qualitatively maintained in the E. coli enzyme, albeit with an amplitude divided by a factor of 2 Possible catalytic residues This may be the reason why a mag- nesium ion is observed in the M. tuberculosis In AMPK and UMPK enzymes, the arginine resi- enzyme and not the E. coli enzyme, because bind- dues located in the LID region have been shown to ing of this cation by and large supresses this very play a role in catalyzing phosphoryl transf high electric ®eld. Nevertheless, should the mag- TMPKEcoli, the arginine residues located in the LID nesium ion move during catalysis, the electric ®eld region could also play a similar role, i.e. stabilize could develop again and be used to break down the transition but in the eukaryotic the covalent bond between the b and g phosphate enzymes one of the key basic residues is located in groups of ATP, and attract the displaced electrons the P-loop and not in the LID region. In the human X-ray Structure of M. tuberculosis Thymidylate Kinase enzyme, there seems to be a different mechanism described by the electrostatic potential (and its associated electric ®eld) will require more detailed Apart from the side-chains of Arg153, Arg156 theoretical studies. The role of the magnesium ion and Arg160 from the LID region, the active site of deserves special care, because any movement of TMPKMtub also contains the Arg14 residue (in the this cation during catalysis would develop an enor- P-loop segment). This last residue is not conserved mous electric ®eld in the vicinity of the chemical and is replaced by a threonine residue in E. coli bond to be broken.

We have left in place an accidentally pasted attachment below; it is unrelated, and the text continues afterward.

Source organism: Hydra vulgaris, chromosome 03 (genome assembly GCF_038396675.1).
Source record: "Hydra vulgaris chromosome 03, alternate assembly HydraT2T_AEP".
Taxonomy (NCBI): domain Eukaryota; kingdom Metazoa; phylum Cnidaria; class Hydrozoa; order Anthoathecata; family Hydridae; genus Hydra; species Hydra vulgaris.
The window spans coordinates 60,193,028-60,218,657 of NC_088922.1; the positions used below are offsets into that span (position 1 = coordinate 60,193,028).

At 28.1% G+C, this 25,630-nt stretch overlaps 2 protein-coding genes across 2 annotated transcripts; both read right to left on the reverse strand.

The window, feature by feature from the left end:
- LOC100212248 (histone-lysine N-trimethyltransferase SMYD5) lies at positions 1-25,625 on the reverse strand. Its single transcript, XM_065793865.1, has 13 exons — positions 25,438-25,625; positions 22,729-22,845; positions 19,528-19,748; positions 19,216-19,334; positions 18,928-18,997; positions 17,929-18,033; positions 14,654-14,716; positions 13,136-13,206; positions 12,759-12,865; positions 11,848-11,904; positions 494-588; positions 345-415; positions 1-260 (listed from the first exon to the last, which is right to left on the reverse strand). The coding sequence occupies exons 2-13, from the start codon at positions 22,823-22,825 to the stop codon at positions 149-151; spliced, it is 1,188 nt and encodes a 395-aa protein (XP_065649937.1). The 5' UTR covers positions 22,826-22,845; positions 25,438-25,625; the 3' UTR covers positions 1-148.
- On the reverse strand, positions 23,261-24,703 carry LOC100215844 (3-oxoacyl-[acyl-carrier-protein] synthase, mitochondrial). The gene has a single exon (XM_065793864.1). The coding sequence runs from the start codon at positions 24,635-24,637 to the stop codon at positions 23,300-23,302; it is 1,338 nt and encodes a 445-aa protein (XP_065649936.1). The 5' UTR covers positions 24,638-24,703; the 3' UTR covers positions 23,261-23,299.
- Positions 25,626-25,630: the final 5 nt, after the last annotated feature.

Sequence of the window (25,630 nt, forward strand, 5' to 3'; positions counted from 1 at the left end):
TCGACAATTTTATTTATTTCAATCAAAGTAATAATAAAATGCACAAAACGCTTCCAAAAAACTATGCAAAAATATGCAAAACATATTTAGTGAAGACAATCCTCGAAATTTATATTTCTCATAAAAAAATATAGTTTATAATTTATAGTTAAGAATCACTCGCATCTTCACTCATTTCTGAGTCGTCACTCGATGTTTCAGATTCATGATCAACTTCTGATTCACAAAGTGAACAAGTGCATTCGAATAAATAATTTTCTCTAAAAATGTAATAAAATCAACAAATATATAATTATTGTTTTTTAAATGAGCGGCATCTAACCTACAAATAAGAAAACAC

and yeast or a serine residue in human TMPK; it is located at the N terminus of the a-helix 1. Its side- chain is located in such a position that it could be Materials and Methods engaged in the binding of the g phosphoryl group of the ATP molecule, as inferred from the Crystallization and data collection complexes of E. coli and yeast enzymes with the Crystals of M. tuberculosis TMPK in complex with bisubstrate inhibitor TP5A.
TMP were obtained as , a 6 ml drop of In addition to these residues, the TMP phosphor- a 1:1 mixture of the protein solution at 5-8 mg mlÿ1 and yl group of the TMPK the reservoir solution was equilibrated with a 35 % Mtub structure makes direct polar contacts with three residues (Asp9, Tyr39 (w/v) ammonium sulphate solution, 0.1 Mes (pH 6.0), and Arg95) and solvent-mediated contacts with six containing 2 % (w/v) PEG 600. Crystals appear as hexa- residues (Gly12, Lys13, Phe36, Arg153, Asp163 and gonal bipyramids within three weeks. The space group Glu166) of the enzyme molecule (see is P6522 with cell dimensions 76.6 AÊ, 76.6 AÊ and 134.4 AÊ.